Tuesday, March 9, 2010


Two years of results show that hypnosis (or ‘guided imagery’) is highly effective at reducing the severity and frequency of hot flashes. This approach is effective with both Menopausal women and those with hot flashes driven by medical conditions.

The approach has been so effective with hot flashes caused by post-breast cancer medication that we have undertaken a study with several physicians at Women and Infants hospital.

For most women two to three sessions are all that are needed to dramatically reduce hot flashes. In many cases excellent results are achieved using recorded discs.

See the case study below:

Information provided by:
Women and Infants Hospital of Rhode Island

ClinicalTrials.gov Identifier:

Premenopausal women with breast cancer who receive endocrine therapy (e.g. tamoxifen) and/or chemotherapy are at risk for experiencing premature menopause because of their treatment. The resulting symptoms, most notably hot flashes, can cause significant detriment to a patient's quality of life. Treatment for menopausal symptoms with the gold standard of hormone replacement therapy is not done routinely as it is unclear whether it can increase risk of tumor recurrence. In addition, many medical oncologists feel it is contraindicated in this population, especially among women whose breast cancers have estrogen receptors. This has lead to an increased interest in options other than estrogen replacement in the treatment of hot flashes, though most investigations of alternative medications have shown a suboptimal response.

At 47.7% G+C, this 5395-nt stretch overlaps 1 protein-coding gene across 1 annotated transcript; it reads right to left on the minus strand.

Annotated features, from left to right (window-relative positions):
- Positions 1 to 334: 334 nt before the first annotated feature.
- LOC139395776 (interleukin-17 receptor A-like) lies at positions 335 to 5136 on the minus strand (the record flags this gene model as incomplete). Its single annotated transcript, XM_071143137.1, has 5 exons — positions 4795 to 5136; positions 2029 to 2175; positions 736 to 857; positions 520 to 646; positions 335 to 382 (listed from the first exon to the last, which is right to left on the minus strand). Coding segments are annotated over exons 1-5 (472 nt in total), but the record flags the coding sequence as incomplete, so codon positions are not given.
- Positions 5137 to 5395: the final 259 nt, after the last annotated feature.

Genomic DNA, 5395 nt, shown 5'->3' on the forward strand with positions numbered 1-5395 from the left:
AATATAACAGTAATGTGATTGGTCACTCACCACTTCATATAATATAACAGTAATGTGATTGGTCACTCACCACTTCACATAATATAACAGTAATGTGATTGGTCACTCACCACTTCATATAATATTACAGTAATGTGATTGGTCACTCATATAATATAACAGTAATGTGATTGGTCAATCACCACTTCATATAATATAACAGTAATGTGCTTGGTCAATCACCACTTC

Recent studies have suggested that non-drug treatments using alternative or complementary therapies may be effective. Specifically, hypnosis has been promoted as a means to control hot flashes, though it has not been tested in a randomized fashion. In accordance with the National Cancer Institute's recent initiatives to expand the goals of clinical trials to include symptom management studies, our purpose is to evaluate the role of complementary and alternative therapies for improvement of symptoms in women with breast cancer. Specifically, we plan to evaluate the use of hypnotherapy for the treatment of therapy-induced hot flashes in breast cancer survivors. We intend to recruit 60 women into a pilot feasibility trial comparing hypnotherapy to the drug gabapentin (Neurontin®) for the treatment of therapy-induced hot flashes in eligible women who are receiving care at the Breast Health Center. We have chosen gabapentin based on recent studies showing it may be an effective non-estrogen treatment for this indication.

We will identify patients who are experiencing at least one daily hot flash as a result of the treatment they received for their breast cancer for participation. When enrolled, they will be randomized into either the treatment arm, in which they will receive daily gabapentin, or the experimental arm, in which they will undergo weekly hypnotherapy.

Our study hypothesis is that hypnotherapy will be more effective than gabapentin in the control of hot flashes in this population.

Hypnosis For Better Living

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